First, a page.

“The boundaries from which the 1967 war began were established in the 1949 Armistice Agreements and have defined the areas of national jurisdiction in the Middle East for 20 years. Those boundaries were armistice lines, not final political borders. The rights, claims and positions of the parties in an ultimate peaceful settlement were reserved by the Armistice Agreement.
“The Security Council Resolution neither endorses nor precludes these armistice lines as the definitive political boundaries. However, it calls for withdrawal from occupied territories, the non-acquisition of territory by war, and for the establishment of secure and recognized boundaries.
“We believe that while recognized political boundaries must be established, and agreed upon by the parties, any changes in the preexisting lines should not reflect the weight of conquest and should be confined to insubstantial alterations required for mutual security. We do not support expansionism. We believe troops must be withdrawn as the Resolution provides. We support Israel’s security and the security of the Arab states as well. We are for a lasting peace that requires security for both.”
Rogers explained that “in our recent meetings with the Soviets, we have discussed some new formulas in an attempt to find common positions.” He outlined the three principal elements as follows:
- “First, there should be a binding commitment by Israel and the United Arab Republic to peace with each other, with all the specific obligations of peace spelled out, including the obligation to prevent hostile acts originating from their respective territories.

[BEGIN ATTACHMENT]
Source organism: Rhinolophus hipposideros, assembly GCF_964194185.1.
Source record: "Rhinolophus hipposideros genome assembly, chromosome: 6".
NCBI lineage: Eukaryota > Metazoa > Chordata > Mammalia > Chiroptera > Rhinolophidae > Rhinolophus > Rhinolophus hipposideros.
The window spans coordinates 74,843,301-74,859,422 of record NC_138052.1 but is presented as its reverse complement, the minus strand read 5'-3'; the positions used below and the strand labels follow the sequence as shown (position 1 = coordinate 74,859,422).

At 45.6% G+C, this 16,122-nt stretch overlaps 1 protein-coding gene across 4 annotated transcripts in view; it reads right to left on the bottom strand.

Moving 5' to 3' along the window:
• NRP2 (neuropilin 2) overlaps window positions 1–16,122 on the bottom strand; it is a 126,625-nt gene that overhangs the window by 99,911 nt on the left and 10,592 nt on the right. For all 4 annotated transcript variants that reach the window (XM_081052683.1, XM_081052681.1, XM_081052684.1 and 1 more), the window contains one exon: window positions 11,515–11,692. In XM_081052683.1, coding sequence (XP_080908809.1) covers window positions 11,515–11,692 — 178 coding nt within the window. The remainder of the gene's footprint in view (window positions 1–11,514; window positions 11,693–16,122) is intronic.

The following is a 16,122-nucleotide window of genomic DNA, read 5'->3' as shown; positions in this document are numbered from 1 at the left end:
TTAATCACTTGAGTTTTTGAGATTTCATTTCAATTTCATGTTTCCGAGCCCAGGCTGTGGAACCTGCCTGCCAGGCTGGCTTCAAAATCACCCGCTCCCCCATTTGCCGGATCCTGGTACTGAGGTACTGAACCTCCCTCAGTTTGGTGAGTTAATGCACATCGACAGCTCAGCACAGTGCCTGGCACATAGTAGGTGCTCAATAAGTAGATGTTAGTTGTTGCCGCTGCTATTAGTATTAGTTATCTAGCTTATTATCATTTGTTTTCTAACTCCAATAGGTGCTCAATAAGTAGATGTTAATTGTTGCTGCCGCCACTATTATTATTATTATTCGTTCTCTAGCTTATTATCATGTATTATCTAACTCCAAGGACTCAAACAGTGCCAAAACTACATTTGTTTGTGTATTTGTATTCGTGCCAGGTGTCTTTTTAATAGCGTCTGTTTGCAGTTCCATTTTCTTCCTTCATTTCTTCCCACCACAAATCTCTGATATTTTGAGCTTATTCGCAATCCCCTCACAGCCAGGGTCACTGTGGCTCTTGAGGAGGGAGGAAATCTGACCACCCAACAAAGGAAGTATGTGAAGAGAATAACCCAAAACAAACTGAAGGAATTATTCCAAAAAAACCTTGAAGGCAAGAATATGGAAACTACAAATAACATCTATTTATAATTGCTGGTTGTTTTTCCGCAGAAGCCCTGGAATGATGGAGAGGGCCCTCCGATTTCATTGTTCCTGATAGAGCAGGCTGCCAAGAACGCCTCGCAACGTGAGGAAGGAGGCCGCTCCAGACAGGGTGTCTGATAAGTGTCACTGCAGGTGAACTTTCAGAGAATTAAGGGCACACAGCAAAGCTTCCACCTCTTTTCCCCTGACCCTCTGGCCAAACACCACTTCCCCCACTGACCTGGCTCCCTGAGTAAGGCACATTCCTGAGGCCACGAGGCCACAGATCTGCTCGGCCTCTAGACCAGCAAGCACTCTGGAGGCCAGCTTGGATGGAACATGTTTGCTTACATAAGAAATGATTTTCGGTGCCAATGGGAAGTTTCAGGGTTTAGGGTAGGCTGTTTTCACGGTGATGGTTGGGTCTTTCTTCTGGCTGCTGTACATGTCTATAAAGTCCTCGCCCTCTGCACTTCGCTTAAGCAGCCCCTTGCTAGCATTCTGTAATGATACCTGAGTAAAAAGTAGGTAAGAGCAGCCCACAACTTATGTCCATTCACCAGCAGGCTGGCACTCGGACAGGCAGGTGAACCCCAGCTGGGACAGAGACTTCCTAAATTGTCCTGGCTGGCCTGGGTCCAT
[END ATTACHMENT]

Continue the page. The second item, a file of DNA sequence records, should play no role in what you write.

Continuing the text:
“Second, the detailed provisions of peace relating to security safeguards on the ground should be worked out between the parties, under [Page 316] Ambassador Jarring’s auspices, utilizing the procedures followed in negotiating the Armistice Agreements under Ralph Bunche in 1949 at Rhodes. This formula has been previously used with success in negotiations between the parties on Middle Eastern problems. A principal objective of the Four Power talks, we believe, should be to help Ambassador Jarring engage the parties in a negotiating process under the Rhodes formula.
“So far as a settlement between Israel and the United Arab Republic goes, these safeguards relate primarily to the area of Sharm al-Shaykh controlling access to the Gulf of Aqaba, the need for demilitarized zones as foreseen in the Security Council Resolution, and final arrangements in the Gaza Strip.
- “Third, in the context of peace and agreement on specific security safeguards, withdrawal of Israeli forces from Egyptian territory would be required.